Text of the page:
Komodo Dragon

It’s Sunday, I’d ended up with a month betweens jobs and was looking at the wall, wondering if the other wall had a more pleasing aspect.

After having a quick look at kayaking trips on the net, I half-heartedly pinged off a general query and headed out to catch the Football game. Phone rings during 3rd Quarter and I nearly ignored it, footie is footie!

Anyway, my Sunday query was been answered and by late Monday night, tickets are paid and bag is packed for Thursday… I went back to looking at the wall…

O’night in Bali  and arrive at the Komodo Ecolodge in Lubuan Bajo on Flores Island.

After a comfortable boat trip across the archipelago, it’s time to paddle. Quick-slow-quick trip around an Island was planned with an eye on the front sitting out there. Needless to say the cooling rain was just what the Doctor ordered. Back to the Mother-ship mooring and the crew have erected our tents ashore for the night. Dinner aboard and then we’re paddled ashore – and left there without a kayak or paddle (is this a trust thing?).

Just lie down and it starts… thut thut thut thut thut thut thut thut thut thut thut thut thut thut thut… there’s around 40 fishing boats out on the water for the night-catch… thut thut thut thut thut thut… plus the ‘Stereo Speaker’ competition… thut thut thut thut thut thut… the motors aboard are mostly single cylinder diesel motors idling out of sequence… thut thut thut thut thut thut until 5am. Surprisingly after a disturbed night we three paddlers were quite refreshed and ready for the day.

Its now 6:45 am and the three of us are standing on the waterline caterwauling across to the Mother-ship “Coffee coffee coffee”. The crew paddle ashore to ferry we three aboard and I decide to swim the 75m… as I near the boat I realise that she is sitting in a 6km tidal race. Hard dig later I just manage to grab the water-line strake (rub-rail) and drag myself along to the boarding ladder. I have just provided everyone a moment of concern, yet mainly amusement. For myself ‘flip! It was close there for a moment’

That early morning dip with excitement set the standard of the trip! We snorkelled, paddled, ate, rested, snorkelled, paddled ate and slept. I’d brought my own paddle with me, so it was great to finally get used to using the ‘Greenland style‘ blade – funniest sight though was seeing the crew member straddling a kayak using it as he portaged the tents ashore! You could see him just throwing it away and giving up on the whole idea – he was so used to the ‘vertical dugout stroke’ of a wide blade, my paddle in his hands was like a stick slicing through water – all effort and no gain!

After the disturbed night, one would have thought that a visit to the fishing village would have included ‘pillaging & looting’… These coastal fishing villages are still basically subsistence survival. They salt the catch and sell the excess, purchase what greens they need from Lubuan Bajo including water! There are natural springs on most of the Islands however accessing the supply is difficult as well as sporadic for the population demands. Both Villages we visited were primarily Muslim, so the style of dress and customs were a pleasure to observe, the acceptance of the villagers made the visit easy without the inherent feeling of ‘gawking or intrusion’ The children a delight though their command of English brought a smile every-time they said to us “Miss Photo Me”, regardless of gender.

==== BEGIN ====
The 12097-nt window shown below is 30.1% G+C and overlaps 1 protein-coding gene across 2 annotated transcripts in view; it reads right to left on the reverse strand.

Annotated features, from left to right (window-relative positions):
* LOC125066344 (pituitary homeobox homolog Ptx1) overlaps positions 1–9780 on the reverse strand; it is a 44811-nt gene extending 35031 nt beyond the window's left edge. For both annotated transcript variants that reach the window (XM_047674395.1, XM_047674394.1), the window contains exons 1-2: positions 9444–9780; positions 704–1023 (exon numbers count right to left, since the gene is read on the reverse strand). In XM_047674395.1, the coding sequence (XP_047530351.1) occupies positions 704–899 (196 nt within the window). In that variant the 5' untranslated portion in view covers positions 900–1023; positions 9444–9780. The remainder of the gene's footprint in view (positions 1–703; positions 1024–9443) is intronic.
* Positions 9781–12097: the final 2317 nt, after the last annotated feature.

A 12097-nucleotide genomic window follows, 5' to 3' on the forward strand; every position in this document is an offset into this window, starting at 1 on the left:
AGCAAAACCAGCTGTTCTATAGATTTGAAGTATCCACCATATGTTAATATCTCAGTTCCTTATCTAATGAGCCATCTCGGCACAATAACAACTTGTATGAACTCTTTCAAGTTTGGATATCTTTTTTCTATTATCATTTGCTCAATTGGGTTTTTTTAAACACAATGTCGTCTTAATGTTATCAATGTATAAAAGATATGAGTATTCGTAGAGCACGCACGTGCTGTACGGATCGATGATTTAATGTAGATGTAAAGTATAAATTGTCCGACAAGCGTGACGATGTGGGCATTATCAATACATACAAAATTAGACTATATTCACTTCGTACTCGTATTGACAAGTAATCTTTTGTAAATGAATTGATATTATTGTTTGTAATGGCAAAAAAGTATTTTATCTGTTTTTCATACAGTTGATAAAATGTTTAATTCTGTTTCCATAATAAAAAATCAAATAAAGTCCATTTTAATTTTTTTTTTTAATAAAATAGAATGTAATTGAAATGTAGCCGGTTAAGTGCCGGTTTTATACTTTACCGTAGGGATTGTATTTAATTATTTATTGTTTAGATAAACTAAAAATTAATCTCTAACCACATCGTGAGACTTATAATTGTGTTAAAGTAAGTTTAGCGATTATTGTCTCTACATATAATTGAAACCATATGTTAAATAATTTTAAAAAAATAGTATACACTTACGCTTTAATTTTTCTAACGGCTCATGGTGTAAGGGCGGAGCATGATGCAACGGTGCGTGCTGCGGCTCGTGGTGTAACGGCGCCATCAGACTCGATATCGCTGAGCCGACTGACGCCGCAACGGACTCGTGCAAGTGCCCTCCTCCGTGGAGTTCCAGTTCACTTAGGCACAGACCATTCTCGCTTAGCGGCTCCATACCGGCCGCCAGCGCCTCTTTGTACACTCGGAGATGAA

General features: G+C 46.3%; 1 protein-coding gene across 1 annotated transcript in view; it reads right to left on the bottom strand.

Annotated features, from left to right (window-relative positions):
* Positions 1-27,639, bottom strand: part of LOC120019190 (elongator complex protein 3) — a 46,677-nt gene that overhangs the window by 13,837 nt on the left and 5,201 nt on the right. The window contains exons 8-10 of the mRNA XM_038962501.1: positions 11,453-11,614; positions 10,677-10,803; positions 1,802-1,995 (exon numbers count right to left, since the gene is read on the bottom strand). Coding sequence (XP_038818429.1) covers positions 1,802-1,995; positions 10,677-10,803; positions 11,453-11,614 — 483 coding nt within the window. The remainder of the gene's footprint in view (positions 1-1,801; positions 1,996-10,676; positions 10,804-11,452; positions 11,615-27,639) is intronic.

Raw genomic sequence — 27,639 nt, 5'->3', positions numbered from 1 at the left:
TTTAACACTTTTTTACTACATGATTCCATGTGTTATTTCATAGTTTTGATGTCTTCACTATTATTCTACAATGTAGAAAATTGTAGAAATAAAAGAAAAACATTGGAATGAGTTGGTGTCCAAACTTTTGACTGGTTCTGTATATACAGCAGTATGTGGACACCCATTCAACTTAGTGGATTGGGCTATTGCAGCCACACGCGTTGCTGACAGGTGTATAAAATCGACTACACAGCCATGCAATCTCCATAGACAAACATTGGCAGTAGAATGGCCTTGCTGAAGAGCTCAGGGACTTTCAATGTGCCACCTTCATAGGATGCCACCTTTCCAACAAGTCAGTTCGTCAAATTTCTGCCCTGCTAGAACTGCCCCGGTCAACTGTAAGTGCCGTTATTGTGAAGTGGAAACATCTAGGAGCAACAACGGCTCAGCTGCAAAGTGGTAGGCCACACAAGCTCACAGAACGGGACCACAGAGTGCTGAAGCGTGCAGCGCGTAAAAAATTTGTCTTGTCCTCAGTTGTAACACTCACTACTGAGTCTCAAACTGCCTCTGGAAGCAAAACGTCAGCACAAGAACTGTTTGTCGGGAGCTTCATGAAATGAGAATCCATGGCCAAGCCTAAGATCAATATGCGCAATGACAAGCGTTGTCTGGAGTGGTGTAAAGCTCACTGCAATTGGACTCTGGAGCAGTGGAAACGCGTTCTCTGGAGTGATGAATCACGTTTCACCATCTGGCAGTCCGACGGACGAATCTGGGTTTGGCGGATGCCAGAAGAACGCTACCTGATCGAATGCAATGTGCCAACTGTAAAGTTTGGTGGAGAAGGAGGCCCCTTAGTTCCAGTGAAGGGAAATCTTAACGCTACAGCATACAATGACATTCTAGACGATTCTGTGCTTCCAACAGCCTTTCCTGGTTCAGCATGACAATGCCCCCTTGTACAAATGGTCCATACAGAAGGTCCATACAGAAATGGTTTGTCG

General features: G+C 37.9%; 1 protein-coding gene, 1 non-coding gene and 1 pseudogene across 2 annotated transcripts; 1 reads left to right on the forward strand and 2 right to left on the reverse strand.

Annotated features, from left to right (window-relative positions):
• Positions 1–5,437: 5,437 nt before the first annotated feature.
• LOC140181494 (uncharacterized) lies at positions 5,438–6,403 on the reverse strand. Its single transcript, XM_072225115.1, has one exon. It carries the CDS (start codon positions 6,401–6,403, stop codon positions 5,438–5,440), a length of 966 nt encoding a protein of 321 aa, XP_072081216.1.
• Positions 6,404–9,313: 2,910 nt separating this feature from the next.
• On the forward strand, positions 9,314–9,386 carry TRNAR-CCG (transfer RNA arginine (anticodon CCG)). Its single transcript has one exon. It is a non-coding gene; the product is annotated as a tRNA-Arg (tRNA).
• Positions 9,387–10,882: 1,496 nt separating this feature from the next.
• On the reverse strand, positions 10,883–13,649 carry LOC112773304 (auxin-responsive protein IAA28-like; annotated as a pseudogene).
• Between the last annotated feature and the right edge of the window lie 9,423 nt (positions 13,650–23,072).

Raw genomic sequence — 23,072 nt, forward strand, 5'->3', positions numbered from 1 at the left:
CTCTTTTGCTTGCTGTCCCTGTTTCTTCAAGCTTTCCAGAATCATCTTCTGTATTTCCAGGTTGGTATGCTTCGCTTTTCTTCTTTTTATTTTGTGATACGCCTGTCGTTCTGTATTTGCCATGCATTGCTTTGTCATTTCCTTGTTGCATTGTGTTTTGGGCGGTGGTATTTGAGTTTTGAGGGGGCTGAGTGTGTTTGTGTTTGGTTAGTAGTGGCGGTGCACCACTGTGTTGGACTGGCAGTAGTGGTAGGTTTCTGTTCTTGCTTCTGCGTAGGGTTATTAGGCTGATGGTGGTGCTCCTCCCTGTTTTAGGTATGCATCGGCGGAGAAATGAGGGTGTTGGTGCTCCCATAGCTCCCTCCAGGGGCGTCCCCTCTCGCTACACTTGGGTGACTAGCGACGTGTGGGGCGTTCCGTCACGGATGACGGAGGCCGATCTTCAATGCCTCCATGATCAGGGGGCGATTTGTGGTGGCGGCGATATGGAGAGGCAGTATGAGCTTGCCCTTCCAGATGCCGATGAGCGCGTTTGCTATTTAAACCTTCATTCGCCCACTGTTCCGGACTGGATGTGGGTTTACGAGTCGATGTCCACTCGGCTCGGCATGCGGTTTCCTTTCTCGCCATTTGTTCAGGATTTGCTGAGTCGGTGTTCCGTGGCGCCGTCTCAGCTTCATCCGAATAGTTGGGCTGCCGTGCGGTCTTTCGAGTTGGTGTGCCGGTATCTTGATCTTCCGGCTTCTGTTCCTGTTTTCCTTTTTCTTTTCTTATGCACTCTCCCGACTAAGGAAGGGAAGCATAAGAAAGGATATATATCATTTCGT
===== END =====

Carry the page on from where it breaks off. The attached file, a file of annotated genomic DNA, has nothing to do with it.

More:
So it was a case of paddle 6-9km, snorkel for an hour, lunch, siesta, paddle 4-6km and set-up camp.

The Komodo Dragon tour on Rincu Island was almost the highlight. Being cold-blooded creatures, by the time we were ashore they’d mostly slunk off to snooze. The few we saw around the Ranger Station enhanced the ‘fright tales’ we’d heard before we’d landed. These 2-3m long beast can accelerate up 18kmh, they have an incredibly acute sense of smell and will gravitate to ‘blood’ within 1/2 hour from several km’s away. They are primal and the local name means “land Crocodile”. The Rangers were supportive of our need to get close for the ‘tourist photo’ by which I mean about 4m was close enough as I was gently tugged backwards. Just amazing!

Back to paddling, I’d started to climb down the boarding ladder when I slipped, I’ve come up gasping, managed to grab my cap and flip it into the kayak and I’m floundering around looking for my sunglasses. At this point Lexie (crew member) grabs some goggles and dives overboard, after surfacing for the third time, I lift my Sunnies off my face saying “Ah well, they’re lost, don’t worry” About this point in time the crew are just wetting themselves… all that effort and with the language barrier Lexie had no idea of what he was diving for until I realised I had my Sunnies after-all!

Similarly, I’d misplaced my smokes on-board and couldn’t find them as we were about to paddle across the bay. After a few choice words, I set off having disrupted the start and inconveniencing everyone into a search! We finish the paddle and have boarded when our guide Matias asks if we’d like a cold drink from the Esky. He straightens up and offers me my ‘zip-locked’ smokes suggesting I should smoke Menthol rather than chilling them!

So after 5 days paddling and snorkelling, it was time for the last paddling leg back to Komodo Lodge…

Great trip: smoothly organised, filling variety of local cooking, tents & stretchers made for great sleeps, interesting side trips to Villages and best of all we kayakers felt part of the ‘Team’. Thanks to Matias (guide Leader), Lexie, Luan & the Captain.

If you are interested:- “No Roads Expeditions” are the team!